“This Feels Like The End” is the most explicitly political song to date by Nothing But Thieves. It requires several listens to unravel the full extent of its message. Musically, it represents an excellent link between the original NBT sound and the new electronic influences. Phil’s prominent bass line counters Conor’s high vocals in the verses and pre choruses; Dom’s and Joe’s rhythmic lead guitars and James’ complex drumming paired with distorted background vocals, electronic percussion and synthesiser result in a song full of suspense, culminating in the mournful repetition of “I don’t wanna see what we’ve become”. There is a great juxtaposition between the upbeat rhythm and the lyrics, which list, in an accusatory tone, one horror after another. For one, the song denounces how desperate refugees are risking drowning in the sea in the hope for a better life. Furthermore, it references increasing numbers of deaths to which we become number every day, but the cause is not mentioned. Is this a reference to COVID-19 deaths? More explicitly discussed are deaths in the streets, which could be interpreted as victims of police shootings or the deaths of homeless people. Another topic are man-made environmental disasters which have been at the forefront of news reporting this year, such as plastic pollution and unsafe food standards like the infamous chlorinated chicken. Choosing an anonymous male voice to simple read out this list of horrors is an excellent artistic choice. The band denounce that we are becoming “inferior beings”, leaving our humanity behind, but unlike in “Unperson”, the fault lies with each of us. Lastly, they define the root of the problem as being at danger of becoming divided which is what corrupt politicians and click bait mass media want in order to steer us in the direction they want. “This Feels Like The End” leaves the listener feeling disgusted about being part of it all. It is a shockingly artistic summary of everything that went wrong in 2020.
“Free If We Want It”
This song offers a beautiful intro with synthesiser, and a soaring falsetto which then goes right back down to lower notes, showing off Conor’s full vocal range and techniques. Again, the listener will find the gradual introduction of drums, rhythmic guitars and backing vocals typical for Nothing But Thieves. It is a simple but effective song, which ends with the promise that if you “Don’t look back, keep going”, you can be free. Reclaiming your freedom can come in this format and not necessarily an angry, shouty political manifesto type song. In “Free If We Want It”, there is a recognition of one’s past but that there’s nothing to lose as the lyrical self does not even have any faith holding them back, but there is the possibility of actually regaining faith – in humanity? The emphasis is on the “us”, repairing whatever divided us, and the conscious decision of moving on together or to remain trapped and alone. The song’s place in the context of the album is surely deliberate, because it is a rather reconciliatory song after “This Feels Like The End”. It is then followed by the possibilities which open themselves up to anyone who lets go according to “Impossible”.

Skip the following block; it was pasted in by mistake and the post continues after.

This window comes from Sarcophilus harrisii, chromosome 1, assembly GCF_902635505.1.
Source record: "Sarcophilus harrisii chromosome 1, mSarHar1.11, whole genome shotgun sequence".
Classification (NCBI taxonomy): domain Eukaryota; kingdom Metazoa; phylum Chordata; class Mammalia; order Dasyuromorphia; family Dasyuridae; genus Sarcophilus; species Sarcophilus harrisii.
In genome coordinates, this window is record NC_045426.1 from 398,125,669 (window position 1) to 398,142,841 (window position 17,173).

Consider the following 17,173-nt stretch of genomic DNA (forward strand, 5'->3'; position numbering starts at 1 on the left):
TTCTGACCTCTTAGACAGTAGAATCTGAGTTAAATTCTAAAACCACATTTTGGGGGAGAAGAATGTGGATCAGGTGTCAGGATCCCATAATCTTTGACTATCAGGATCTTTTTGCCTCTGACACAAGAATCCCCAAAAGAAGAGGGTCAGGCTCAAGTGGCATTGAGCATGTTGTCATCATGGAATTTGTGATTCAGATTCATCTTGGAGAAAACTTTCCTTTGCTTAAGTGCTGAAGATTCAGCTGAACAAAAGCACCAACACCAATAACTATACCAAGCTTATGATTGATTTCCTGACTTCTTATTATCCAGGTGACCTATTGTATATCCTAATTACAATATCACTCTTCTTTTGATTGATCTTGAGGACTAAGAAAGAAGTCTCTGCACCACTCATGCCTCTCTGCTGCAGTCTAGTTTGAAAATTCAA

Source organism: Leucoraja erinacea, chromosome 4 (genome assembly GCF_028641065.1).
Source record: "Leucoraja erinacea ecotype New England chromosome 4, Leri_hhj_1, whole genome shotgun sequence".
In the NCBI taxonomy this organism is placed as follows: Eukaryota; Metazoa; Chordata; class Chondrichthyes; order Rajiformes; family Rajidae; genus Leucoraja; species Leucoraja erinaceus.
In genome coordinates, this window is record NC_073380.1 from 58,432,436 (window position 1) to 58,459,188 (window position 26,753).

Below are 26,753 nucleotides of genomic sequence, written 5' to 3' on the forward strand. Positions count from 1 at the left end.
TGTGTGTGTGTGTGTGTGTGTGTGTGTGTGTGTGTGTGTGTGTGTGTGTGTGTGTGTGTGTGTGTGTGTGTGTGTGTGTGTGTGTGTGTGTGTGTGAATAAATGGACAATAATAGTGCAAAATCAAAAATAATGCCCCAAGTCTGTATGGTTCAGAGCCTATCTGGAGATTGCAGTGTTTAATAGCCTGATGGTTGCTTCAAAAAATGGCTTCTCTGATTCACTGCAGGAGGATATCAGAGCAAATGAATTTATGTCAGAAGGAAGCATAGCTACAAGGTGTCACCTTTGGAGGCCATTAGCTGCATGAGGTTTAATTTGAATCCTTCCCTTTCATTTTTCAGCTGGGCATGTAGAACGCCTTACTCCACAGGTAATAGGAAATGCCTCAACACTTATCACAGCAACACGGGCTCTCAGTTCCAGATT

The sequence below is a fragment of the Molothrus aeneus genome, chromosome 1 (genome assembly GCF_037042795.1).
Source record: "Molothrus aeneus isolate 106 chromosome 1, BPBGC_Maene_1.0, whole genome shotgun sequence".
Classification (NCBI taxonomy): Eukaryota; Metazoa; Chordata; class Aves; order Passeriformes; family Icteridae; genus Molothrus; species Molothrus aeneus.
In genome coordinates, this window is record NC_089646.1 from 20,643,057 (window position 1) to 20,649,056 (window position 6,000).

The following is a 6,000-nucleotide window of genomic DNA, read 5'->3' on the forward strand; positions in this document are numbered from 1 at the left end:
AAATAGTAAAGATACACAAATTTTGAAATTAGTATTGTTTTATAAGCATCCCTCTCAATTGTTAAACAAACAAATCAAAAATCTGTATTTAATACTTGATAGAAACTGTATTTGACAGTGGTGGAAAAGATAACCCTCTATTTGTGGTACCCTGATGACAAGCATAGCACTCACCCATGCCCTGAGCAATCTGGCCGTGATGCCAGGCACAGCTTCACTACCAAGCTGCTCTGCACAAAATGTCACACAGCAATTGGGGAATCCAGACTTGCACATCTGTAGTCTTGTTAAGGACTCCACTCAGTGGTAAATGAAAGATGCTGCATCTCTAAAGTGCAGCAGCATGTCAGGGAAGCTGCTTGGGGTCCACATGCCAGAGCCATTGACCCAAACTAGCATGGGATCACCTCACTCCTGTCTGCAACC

Impossible not to get drawn into this song. It is convincing on all levels, as the lyrics are personal, simple and effective; the vocals are soaring and the arrangement of the instruments, the whole composition, create a memorable song. Arguably, if seen through the lens of love, this could be the most ‘romantic’ song by NBT to date (“I thought it was impossible, but you made it possible”). Unless, of course, it follows the theme of the album, which is more about the individual’s role in a broken society. Nothing But Thieves are brilliant at creating a dramatic crescendo by introducing one instrument at a time. A hint of millennial whoop in the bridge immediately establishes a sense of familiarity, ensuring that the song remains stuck in one’s subconsciousness for quite some time. “Impossible” is an unusually optimistic song, although a couple of lines towards the end of the bridge, “There is a change on its way tonight, … and I fear it so”, are a reminder that nothing in life is straightforward.
“There Was Sun”
Even after several listens to this song, one still wonders what to make of this song. It is so unlike anything that Nothing But Thieves have released so far, at least on the surface. For instance, the vocalist is singing in an almost emotionally detached manner, not dissimilar to the earliest songs such as “Emergency” or “Last Orders”. This is backed up by the lines “Some days I feel somewhere else… some days I don’t feel a thing at all”. It is also an allusion to the emotionless clone of a clone in “Unperson”. The song starts off with gently muffled vocals almost veering into a pop music style feel. It is rather heavy on the synthesiser, yet slowly returning to a more rock sound as it progresses. The overall sound becomes multi-layered and complex. Trying to imagine this song played live is somewhat of a challenge. The image coming to the mind’s eye when listening to “There Was Sun” is that of glaringly golden sunlight illuminating a post apocalyptic world. A central topic is a desire to return to a better past where you could still dream everything you could be. The first step is to let the sun back into one’s life.